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Cryogenic is a Linux kernel module that allows to reduce energy consumption by means of enabling cooperative clustering of I/O operations among the various applications that make use of the same hardware device. In order to achieve this target, Cryogenic provides an API that enables applications to schedule I/O operations on SCSI and network devices at times where the impact the operations have on energy consumption is small.

The schedule is enacted by means of two actions. The first action taken is related to the hardware's ability to enter a sleep state after being idle for a certain period of time. Although this sleep state has a lower energy consumption, resuming the activity of devices takes energy as well, and thus it is desirable to avoid unnecessary wake-ups, which may be caused by background applications that have periodic non-urgent tasks.

Non-urgent tasks may not only force devices to wake up, but also prevent them from going to sleep, since they may reset the timeout to enter the sleep state. Therefore, the second action taken by Cryogenic is to lengthen the duration of idle periods. This way, the overall consumption decreases and it is more likely that the device enters into sleep.


Internally, Cryogenic defers (or anticipates) the execution of non-urgent tasks so that they coincide with the performance of I/O operations requested by other urgent applications. Therefore, background tasks operate when the device is already active and they do not need to wake it up by themselves. Moreover, tasks using the same device are ideally executed in a clustered way and, as a result, the idle periods become longer.

The actual moment when an I/O operation is performed is determined by a tolerance window set by the application developer. The window is defined by a minimum delay and a maximum timeout, which ensures that the task will not indefinitely wait for other I/O operations and starve as a result. The delay and the timeout must be properly calculated and set by the programmer, since they determine the application behavior and they are the key factor to trade-off between the responsiveness of the application and the energy it consumes.

The architecture of Cryogenic defines an API composed of:

  1. A character device under /dev/cryogenic/ for each targeted device
  2. Redefinition of the following system calls: open, close, ioctl, select

The character devices, managed by the system calls, determine whether a task can proceed with its operation. The call to iocl is used to set the delay and the timeout for each task, and select allows or forbids the execution of an I/O operation at a given time.


In order to see how to use the Cryogenic API, we present the following example:

    sock_fd = create_socket();
    while() {

This code is a simplified version of a UDP client that sends packets periodically. In order to apply Cryogenic to this program, we need to perform the following actions.

  1. Open the character device corresponding to the active interface that is sending the packets, which we need to know beforehand.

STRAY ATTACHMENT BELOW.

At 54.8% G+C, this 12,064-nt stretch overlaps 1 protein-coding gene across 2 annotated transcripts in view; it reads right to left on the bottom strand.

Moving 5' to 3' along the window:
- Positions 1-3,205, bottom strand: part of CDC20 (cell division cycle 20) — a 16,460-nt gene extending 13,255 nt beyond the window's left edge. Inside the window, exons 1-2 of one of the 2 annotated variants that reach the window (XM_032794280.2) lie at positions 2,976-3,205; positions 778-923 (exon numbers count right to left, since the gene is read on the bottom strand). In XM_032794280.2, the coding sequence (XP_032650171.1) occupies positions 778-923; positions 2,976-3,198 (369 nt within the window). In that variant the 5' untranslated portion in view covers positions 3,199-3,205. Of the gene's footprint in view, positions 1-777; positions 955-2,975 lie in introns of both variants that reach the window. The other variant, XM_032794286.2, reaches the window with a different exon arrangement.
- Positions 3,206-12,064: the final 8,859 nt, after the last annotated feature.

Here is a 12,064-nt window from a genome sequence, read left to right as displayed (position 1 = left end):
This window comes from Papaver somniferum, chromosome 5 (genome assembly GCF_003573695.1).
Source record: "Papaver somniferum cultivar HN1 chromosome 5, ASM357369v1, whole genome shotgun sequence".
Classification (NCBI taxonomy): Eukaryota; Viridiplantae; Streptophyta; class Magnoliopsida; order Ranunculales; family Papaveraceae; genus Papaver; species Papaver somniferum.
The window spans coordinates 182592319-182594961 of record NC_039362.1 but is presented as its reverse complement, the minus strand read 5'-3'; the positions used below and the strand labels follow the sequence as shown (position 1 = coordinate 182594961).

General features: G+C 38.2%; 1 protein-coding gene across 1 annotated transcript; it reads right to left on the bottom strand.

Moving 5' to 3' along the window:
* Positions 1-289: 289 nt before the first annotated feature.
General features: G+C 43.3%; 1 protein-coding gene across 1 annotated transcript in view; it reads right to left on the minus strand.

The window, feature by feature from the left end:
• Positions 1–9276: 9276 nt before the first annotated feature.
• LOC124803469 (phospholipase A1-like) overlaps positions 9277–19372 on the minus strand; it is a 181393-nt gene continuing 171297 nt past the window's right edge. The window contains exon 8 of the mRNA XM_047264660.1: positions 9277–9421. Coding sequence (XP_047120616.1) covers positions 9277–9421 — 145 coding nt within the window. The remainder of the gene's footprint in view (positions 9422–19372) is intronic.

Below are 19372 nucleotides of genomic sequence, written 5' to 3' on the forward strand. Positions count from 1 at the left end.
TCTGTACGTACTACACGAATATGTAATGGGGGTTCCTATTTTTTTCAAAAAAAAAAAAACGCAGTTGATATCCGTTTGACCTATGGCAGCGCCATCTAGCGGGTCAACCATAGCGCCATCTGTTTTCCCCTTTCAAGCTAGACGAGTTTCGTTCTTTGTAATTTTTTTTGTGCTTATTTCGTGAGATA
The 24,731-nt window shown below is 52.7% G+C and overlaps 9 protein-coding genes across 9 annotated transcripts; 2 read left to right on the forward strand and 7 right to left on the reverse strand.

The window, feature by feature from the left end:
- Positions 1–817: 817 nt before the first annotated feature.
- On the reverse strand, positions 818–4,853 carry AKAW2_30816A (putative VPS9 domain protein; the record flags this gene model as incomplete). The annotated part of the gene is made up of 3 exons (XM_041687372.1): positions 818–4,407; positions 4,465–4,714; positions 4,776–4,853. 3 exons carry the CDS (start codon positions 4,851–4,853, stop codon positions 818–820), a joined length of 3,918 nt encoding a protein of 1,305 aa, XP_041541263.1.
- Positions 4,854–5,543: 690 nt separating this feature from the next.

2. Within the main loop, and before the transmission, calculate the delay and the timeout and pass it to Cryogenic by calling ioctl.
  3. Call select before the transmission. The call to select will block until one of the events that are meant to allow the resumption of the task happen: an I/O operation requested by other applications or the expiration of the timeout that we set previously.
  4. After the loop, close the file descriptor.

The resulting code looks like this:

    sock_fd = create_socket();
    fd = open("/dev/cryogenic/wlan0");
    while() {
        times = calculate_delay_timeout(period);
        ioctl(fd, times);

As we can see, the call to sleep() has been removed since we assume now that the delay and the timeout completely determine the transmission time. Nevertheless, this is just an example and programmers may still want to keep it depending on the behavior they want to achieve.

Source code

You can download Cryogenic's source code here. The file also contains the necessary makefile to compile the module, as well as test programs used for experimentation.

Video: Alejandra Morales Ruiz Master's defense on Cryogenic

The video Creative Commons License
Cryogenic: Enabling Power-Aware Applications on Linux by Alejandra Morales Ruiz is licensed under a Creative Commons Attribution 3.0 Unported License.

Learn more

If you want to know more about Cryogenic or see further examples of usage, you can download the Master's thesis here.

Read more Friday, March 14, 2014 - 18:50 Alejandra Morales

Video: Bart Polot on GNUnet CADET and GNUnet Conversation at YBTI/30c3

Here is the video of Bart Polot's talk at YouBrokeTheInternet/30c3 on "GNUnet Conversation". Note that somehow the title got botched to "GNU Telephony", which is simply incorrect as GNU Telephony is GNU's SIP replacement, and that is definitively not what the talk is about. This talk is about GNUnet's CADET routing and the GNUnet Conversation (voice-over-GNUnet) application that we are building with it.

Read more Tuesday, February 25, 2014 - 12:00 Christian Grothoff

Numerical Stability and Scalability of Secure Private Linear Programming

Read more Wednesday, February 19, 2014 - 13:57 Anonymous (not verified)

Video: Data Protection Day: "After Snowden: using law and technology to counter snooping"

On the occasion of Data Protection Day, Pieter Omtzigt invited Jacob Appelbaum, Douwe Korff and Christian Grothoff to testify on "using law and technology to counter snooping" at the Counsil of Europe (CoE). Peter Omtzigt is rapporteur for a report on "Massive eavesdropping in Europe".

Read more Friday, January 31, 2014 - 11:31 Christian Grothoff

Video: 30c3 talk on "The GNU Name System"